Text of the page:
Project Title: Quantifying carbon sequestration and greenhouse gas emissions in planted shelterbelts, natural hedgerows and woodlands in different soil-climatic zones in Alberta.
The contribution of planted shelterbelt, natural hedgerow and woodland systems to carbon sequestration and reductions in greenhouse gas (GHG) emissions in different soil-climatic zones has been poorly studied, although such agroforestry systems are widely practiced across Canada. Consequently, current policies do not exist to tie these beneficial management practices (BMPs) to economic gains for producers. We anticipate that our research will demonstrate that agroforestry systems have the capacity to be effective sinks for carbon and to reduce GHG emissions. This project will enhance the understanding of agroforestry systems that can be adopted by farmers to mitigate GHG emissions in Canada.
Economic and environmental benefits of agroforestry systems
Agroforesty systems within agricultural lands are known to:
reduce odour and improve air quality
trap sediment in riparian areas leading to an increase of water quality
trap snowfall to increase soil moisture
provide habitat for wildlife
When carbon sequestration values of agroforestry systems can be verified and validated this will increase the value of existing shelterbelts, as well as turn natural hedgerows and woodlands with limited current profitability into a tangible asset capable of generating income for producers. This will encourage new agroforestry systems to be established and existing agroforestry systems to be protected to realize environmental and economic benefits.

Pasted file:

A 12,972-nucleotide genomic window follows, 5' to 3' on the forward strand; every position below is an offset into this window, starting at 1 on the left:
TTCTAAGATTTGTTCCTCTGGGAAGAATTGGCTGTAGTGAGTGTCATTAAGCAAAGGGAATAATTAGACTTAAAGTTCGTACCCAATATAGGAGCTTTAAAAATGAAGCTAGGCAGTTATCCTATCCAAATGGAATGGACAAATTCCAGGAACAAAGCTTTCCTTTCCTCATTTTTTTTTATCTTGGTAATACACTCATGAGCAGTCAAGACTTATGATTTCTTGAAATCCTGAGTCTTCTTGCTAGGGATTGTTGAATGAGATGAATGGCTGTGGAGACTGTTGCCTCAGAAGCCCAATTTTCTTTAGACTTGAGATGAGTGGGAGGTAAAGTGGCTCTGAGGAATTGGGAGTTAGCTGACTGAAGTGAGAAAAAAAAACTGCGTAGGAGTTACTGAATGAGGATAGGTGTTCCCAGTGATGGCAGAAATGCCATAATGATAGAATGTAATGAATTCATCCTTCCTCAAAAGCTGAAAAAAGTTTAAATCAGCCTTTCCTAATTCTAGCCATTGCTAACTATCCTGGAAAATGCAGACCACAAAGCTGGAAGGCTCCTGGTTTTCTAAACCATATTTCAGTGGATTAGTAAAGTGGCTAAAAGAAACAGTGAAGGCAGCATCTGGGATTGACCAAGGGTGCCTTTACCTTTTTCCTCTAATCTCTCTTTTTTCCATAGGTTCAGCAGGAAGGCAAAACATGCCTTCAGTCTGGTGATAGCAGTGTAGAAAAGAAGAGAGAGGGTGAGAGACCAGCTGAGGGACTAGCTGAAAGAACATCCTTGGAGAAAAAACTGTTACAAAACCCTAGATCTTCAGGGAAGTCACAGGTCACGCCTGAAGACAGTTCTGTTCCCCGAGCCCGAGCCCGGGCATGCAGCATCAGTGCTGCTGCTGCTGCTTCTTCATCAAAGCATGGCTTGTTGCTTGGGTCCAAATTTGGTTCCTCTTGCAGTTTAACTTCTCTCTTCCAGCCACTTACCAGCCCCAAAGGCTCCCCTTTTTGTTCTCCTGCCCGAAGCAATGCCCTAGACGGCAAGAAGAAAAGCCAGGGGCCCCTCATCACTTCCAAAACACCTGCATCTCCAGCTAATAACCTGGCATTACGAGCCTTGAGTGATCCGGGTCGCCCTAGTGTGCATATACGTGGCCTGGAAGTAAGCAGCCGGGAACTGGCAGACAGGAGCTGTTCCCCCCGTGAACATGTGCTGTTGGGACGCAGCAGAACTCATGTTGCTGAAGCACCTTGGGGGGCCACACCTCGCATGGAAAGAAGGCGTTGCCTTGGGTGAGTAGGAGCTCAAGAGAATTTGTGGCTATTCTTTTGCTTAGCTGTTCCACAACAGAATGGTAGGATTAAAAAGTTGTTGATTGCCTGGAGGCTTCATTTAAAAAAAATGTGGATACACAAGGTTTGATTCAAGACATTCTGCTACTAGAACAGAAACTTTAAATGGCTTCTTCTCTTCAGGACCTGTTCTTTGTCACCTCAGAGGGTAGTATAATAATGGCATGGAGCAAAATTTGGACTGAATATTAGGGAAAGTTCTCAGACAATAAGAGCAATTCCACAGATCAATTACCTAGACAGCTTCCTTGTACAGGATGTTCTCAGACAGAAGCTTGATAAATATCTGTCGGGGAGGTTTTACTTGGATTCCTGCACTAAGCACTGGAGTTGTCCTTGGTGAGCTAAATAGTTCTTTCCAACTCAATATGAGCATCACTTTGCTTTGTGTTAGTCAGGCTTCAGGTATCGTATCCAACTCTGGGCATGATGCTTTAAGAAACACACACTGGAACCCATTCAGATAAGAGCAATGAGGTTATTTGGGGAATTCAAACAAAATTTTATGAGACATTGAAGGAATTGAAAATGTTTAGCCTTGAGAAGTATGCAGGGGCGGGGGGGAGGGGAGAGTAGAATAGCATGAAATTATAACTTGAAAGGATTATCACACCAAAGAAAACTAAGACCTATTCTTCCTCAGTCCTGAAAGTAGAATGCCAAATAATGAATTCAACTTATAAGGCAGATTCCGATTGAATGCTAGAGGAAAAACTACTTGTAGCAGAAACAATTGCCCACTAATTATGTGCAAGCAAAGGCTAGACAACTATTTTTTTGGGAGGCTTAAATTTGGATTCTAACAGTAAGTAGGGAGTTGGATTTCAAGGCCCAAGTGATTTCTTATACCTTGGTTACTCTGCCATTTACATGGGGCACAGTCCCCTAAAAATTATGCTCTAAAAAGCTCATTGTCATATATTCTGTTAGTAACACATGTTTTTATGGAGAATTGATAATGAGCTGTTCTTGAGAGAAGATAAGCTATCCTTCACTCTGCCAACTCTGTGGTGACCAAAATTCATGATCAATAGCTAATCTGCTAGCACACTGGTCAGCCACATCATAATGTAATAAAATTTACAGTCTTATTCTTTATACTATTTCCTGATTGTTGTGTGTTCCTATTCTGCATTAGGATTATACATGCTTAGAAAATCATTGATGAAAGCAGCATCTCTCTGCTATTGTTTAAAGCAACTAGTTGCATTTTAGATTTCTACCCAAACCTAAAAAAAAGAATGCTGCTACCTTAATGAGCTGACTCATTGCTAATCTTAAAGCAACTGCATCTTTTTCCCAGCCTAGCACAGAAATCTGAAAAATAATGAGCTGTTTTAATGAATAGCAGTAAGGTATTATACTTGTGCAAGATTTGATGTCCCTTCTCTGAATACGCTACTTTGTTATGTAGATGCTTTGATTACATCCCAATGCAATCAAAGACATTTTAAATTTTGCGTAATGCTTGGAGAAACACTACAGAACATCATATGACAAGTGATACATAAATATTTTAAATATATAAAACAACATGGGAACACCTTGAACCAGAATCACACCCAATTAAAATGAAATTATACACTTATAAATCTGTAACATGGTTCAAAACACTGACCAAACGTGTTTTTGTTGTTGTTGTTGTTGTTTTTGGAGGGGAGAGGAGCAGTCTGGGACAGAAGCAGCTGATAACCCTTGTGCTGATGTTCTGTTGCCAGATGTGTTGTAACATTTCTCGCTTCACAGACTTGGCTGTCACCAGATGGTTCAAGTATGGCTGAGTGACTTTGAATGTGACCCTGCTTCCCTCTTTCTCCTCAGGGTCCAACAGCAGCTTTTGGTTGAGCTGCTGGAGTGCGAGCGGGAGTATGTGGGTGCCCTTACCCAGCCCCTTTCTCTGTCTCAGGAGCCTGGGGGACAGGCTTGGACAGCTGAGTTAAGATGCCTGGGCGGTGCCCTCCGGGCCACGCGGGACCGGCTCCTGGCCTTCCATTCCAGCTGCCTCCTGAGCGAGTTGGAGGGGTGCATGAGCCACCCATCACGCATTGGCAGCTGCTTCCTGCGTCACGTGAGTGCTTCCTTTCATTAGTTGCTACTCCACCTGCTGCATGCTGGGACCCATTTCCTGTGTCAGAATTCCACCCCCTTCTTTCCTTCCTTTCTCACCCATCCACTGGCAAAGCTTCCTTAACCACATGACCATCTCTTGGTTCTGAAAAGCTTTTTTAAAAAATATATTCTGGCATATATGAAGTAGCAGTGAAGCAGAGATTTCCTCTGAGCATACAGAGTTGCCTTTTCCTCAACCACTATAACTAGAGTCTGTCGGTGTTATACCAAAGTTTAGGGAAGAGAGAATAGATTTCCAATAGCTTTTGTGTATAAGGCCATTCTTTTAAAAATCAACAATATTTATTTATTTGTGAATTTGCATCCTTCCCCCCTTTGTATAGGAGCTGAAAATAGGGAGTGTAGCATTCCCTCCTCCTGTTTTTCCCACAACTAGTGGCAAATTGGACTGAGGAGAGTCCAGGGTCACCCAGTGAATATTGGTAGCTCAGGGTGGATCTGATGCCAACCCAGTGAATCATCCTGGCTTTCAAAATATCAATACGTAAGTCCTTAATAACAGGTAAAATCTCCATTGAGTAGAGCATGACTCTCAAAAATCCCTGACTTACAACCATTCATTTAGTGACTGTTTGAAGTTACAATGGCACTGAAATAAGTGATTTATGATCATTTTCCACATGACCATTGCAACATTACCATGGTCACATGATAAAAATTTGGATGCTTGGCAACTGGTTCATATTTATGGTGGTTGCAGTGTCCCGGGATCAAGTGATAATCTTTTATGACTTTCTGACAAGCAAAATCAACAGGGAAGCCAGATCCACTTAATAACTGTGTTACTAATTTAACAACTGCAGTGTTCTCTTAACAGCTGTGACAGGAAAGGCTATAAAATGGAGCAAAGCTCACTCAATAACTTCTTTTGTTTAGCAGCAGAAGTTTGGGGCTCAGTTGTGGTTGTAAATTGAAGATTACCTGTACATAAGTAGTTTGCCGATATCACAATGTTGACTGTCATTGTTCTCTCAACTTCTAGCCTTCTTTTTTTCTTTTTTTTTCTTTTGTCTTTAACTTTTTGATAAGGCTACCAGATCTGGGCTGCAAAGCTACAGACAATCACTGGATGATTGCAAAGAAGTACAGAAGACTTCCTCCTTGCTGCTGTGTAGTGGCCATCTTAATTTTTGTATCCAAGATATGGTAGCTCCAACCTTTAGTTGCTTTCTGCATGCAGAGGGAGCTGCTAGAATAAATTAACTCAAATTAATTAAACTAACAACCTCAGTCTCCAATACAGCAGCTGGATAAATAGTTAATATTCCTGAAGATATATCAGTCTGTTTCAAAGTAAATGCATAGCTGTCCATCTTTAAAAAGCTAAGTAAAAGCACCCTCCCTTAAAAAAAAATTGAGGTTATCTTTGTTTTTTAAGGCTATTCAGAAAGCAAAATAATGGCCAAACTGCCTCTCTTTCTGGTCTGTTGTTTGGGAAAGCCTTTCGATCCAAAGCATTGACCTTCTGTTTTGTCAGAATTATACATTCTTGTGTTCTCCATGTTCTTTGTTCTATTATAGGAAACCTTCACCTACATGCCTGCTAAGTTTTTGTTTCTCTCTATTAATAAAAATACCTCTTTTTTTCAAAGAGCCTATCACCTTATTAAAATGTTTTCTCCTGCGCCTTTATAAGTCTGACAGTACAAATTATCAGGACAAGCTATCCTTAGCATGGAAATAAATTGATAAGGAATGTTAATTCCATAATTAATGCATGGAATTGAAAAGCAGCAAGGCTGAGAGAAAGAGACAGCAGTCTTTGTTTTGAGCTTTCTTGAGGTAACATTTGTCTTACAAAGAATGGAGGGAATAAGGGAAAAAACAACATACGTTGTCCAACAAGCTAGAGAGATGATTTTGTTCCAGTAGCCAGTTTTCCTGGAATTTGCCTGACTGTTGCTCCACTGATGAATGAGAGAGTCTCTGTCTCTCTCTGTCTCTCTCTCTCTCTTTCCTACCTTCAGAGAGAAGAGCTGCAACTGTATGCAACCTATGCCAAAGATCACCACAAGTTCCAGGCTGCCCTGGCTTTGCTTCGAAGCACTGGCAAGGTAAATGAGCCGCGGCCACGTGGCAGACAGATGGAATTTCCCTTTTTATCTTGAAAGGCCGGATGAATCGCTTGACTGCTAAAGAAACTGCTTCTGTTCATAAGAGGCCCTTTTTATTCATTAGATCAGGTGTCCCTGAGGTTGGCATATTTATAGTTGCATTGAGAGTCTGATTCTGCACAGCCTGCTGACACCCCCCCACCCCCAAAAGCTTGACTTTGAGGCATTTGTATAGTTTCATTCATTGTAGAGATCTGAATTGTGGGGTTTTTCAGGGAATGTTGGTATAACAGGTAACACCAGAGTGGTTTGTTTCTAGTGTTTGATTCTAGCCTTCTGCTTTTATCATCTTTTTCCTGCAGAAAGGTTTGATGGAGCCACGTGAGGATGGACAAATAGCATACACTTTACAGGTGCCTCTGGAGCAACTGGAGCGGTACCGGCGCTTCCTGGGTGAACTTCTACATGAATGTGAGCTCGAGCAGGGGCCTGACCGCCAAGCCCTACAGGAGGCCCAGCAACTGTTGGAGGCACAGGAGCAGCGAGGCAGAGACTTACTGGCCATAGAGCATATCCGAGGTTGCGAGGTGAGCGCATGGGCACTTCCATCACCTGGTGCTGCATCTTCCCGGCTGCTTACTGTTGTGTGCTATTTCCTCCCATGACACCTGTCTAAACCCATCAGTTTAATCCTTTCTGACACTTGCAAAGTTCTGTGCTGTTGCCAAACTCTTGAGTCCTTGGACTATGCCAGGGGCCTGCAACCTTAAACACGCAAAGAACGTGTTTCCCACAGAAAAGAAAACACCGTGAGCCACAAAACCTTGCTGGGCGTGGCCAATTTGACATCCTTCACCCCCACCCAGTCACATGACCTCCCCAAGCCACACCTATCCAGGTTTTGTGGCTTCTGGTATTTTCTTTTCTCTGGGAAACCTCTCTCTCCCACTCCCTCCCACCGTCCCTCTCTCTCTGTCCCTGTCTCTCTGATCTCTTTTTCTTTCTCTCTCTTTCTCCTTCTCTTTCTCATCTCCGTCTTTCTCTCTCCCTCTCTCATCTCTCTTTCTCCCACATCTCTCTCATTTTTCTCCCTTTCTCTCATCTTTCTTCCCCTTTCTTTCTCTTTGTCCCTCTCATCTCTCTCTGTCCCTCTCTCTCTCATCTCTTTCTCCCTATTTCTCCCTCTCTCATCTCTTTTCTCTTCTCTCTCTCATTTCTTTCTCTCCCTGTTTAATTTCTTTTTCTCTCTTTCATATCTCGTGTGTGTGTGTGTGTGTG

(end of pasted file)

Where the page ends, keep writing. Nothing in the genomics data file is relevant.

When the carbon benefits of these agroforestry systems are scaled up to the regional and national levels, the offsets that can be claimed by the government can be substantial. Other stakeholders such as nursery tree producers and forest management contractors will benefit when agroforestry based land use systems are readily adopted by farmers, leading to a more diversified local economy. Additionally, when these agroforestry systems are widely adopted by farmers in western Canada, the host of known benefits will increase.
This project will improve our understanding of shelterbelts, hedgerows and woodlands, and ultimately identify economic opportunities for farmers to be compensated for mitigating GHGs through enhanced carbon sequestration in western Canada. Additionally, this work will provide baseline information that will be of key interest to a broader national audience as it will suggest opportunities for using agroforestry systems for the provision of environmental goods and services in other portions of Canada. Data collected from this study will complement findings from other ecosystem types or regions to broaden our understanding of the impact of different land use systems on ecosystem carbon storage and GHG emissions.